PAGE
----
Conservative economist Larry Kudlow says President-elect Barack Obama's huge stimulus plan is starting to look less typically Democrat and more like what Republican icon Ronald Reagan enacted as president in the 1980s.
"Ronald Reagan said government was the problem, not the solution. Dealing with a bad recession like this one, the Gipper lowered taxes and domestic spending,” Kudlow writes in his column.
“Obama on the other hand has offered an $800 billion package, with plenty of infrastructure spending that alleges to create three million jobs.”
Yet it’s interesting, he notes, to see just how much the Obama plan has changed since Election Day.
“The size has been roughly constant. But the mix of tax cuts and spending increases is now totally different," Kudlow says.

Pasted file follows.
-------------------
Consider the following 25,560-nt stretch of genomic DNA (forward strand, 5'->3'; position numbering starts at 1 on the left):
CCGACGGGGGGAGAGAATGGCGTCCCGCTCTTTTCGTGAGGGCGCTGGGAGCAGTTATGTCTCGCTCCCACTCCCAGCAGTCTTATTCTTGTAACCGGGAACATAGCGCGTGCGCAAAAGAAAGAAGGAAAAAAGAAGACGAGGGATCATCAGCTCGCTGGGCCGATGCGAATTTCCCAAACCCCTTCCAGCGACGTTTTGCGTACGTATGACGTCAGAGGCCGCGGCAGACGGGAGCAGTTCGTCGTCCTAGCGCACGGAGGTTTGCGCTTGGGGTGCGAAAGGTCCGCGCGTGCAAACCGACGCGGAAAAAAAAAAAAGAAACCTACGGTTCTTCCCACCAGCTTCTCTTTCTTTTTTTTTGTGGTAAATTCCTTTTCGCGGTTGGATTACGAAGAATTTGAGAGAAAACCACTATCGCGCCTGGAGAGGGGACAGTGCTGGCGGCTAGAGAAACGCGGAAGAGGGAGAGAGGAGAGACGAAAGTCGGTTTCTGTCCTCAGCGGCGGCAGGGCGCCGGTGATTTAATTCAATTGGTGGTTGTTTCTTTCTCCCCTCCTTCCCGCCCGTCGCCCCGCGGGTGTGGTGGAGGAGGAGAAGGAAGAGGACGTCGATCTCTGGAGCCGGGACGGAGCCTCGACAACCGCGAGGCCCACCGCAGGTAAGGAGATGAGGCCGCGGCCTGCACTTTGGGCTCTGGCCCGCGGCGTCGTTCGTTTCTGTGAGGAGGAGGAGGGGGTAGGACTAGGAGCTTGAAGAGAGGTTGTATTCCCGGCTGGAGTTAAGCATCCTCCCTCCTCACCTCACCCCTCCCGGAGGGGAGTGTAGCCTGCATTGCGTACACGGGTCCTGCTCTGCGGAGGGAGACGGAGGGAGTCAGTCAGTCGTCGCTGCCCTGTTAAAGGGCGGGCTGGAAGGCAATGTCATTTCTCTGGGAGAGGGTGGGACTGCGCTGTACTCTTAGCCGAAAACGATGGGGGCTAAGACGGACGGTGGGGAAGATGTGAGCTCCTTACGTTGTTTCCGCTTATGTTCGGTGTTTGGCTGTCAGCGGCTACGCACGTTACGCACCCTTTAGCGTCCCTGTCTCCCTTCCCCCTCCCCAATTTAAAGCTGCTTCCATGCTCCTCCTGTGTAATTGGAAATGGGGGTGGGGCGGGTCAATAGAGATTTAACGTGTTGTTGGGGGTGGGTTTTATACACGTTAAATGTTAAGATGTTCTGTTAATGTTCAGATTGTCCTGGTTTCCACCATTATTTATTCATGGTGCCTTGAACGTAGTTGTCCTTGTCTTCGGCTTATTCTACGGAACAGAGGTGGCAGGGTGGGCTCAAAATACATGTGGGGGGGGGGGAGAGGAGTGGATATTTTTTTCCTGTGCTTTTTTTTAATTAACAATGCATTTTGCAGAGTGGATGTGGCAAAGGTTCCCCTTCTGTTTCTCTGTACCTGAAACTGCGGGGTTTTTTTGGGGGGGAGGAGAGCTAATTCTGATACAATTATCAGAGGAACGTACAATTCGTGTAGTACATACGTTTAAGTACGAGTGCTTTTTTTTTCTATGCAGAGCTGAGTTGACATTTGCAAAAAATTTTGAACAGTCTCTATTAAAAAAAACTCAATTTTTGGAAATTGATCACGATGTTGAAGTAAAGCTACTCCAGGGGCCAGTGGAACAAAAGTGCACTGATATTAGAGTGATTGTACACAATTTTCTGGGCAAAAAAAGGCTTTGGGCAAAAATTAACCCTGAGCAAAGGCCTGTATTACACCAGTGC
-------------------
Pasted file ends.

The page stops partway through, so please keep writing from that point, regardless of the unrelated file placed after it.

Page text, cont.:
Rather than spending $100 billion on tax credits, Obama now is offering $300 billion worth of tax cuts. This includes a tax cut for business, more expensing for small-business investment, and a restoration of the five-year tax-loss carry-back, which will help banks and home developers.
"This might even result in tax refunds for businesses, and might also allow banks to rid themselves of toxic assets, since the losses will now be spread over many years," said Kudlow.
Kudlow says Obama’s economic have been bragging that the tax-cut package is very pro-growth. “And you know what? I acknowledge it. People like Larry Summers, Austan Goolsbee, Christy Romer, and Tim Geithner are no left-wing, big-government whackos," Kudlow writes.
The conservative drift of the stimulus plan is not being embraced by some economists, however.
Noted liberal economist Paul Krugman wants a much larger spending component for the stimulus proposal, he writes in his New York Times blog.
“This plan looks too weak," Krugman warns.
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